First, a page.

Goal 3: Bladder training[17][edit | edit source]

Bladder training is important to maintain bladder compliance and volume. Men often restrict fluids to avoid having urine to leak or else they go to the toilet frequently “just in case”. Both these strategies are harmful to bladder health, and a comprehensive bladder training programme should be implemented from early on.

Goal 4: Low-intensity tonic hold training for sustained tasks[17][edit | edit source]

For men post-prostatectomy, the striated muscle (external sphincter) has to learn to maintain the low-intensity hold that the internal sphincter was mostly responsible for prior to its removal. This is especially important for later in the day when general fatigue sets in and leakage is often worse. Low load training involving slow and tonic contractions will help train this muscle.

Goal 5: High-level strength and endurance training for high intensity[17][edit | edit source]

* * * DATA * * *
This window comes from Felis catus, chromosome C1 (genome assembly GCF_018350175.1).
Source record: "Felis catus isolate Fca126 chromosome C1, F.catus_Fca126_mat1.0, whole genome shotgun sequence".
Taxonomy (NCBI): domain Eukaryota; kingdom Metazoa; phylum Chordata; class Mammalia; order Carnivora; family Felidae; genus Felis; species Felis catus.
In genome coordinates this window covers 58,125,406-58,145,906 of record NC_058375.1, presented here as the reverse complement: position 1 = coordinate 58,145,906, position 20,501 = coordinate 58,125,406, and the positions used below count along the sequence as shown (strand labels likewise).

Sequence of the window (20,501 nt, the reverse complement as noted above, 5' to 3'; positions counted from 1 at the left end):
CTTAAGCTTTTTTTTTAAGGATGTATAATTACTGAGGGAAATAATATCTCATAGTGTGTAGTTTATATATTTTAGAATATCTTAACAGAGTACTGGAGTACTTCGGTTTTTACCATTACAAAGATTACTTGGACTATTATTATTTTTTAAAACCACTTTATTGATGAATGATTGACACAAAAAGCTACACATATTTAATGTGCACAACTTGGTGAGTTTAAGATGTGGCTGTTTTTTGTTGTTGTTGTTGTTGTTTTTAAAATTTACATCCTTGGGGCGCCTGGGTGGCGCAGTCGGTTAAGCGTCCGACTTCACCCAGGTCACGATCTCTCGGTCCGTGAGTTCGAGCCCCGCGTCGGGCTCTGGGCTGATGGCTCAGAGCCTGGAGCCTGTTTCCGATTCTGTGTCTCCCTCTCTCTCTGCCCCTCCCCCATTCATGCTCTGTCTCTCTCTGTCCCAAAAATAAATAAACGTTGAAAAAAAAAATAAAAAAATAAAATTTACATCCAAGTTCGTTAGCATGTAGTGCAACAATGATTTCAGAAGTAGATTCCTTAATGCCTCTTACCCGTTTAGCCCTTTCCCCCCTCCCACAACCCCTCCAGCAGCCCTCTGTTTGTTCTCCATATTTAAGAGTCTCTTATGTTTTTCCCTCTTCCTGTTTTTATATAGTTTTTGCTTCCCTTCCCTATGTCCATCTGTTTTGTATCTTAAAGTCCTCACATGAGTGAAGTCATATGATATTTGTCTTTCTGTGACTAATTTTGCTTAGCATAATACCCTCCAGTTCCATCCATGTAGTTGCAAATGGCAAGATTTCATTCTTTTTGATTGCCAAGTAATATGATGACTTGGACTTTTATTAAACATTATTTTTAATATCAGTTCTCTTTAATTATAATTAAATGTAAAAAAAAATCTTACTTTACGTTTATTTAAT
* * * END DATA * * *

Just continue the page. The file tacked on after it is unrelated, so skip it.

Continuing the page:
This stage involves improving the strength of the contraction, endurance of the contraction, as well as the speed of the contraction

Goal 6: High-performance training for demand and unexpected challenges[17][edit | edit source]

The final stage is incorporating pelvic floor rehabilitation into high demand activities that involve increased intra-abdominal pressure with whole-body exercise specific to the individual's needs.

Additional considerations to optimise results[17][edit | edit source]

  • Pelvic floor rehabilitation is not a passive intervention and to see improvements patients need to adhere to the exercises
  • Any bowel dysfunction must be managed as this negatively impacts the pelvic floor and bladder
  • Any issues of mental health must be addressed
  • General exercise is very important and has been shown to improve outcomes
  • Weight loss is important in overweight men as obesity has been linked to poorer outcomes

Additional Videos and Podcasts[edit | edit source]


Webinar Series on Pelvic Floor Rehabilitation for Post Prostatectomy Incontinence


References[edit | edit source]

  1. 1.0 1.1 Milios JE. Therapeutic interventions for patients with prostate cancer undergoing radical prostatectomy: A focus on urinary incontinence, erectile dysfunction and Peyronie’s disease. Thesis Document University of Western Australia. 2019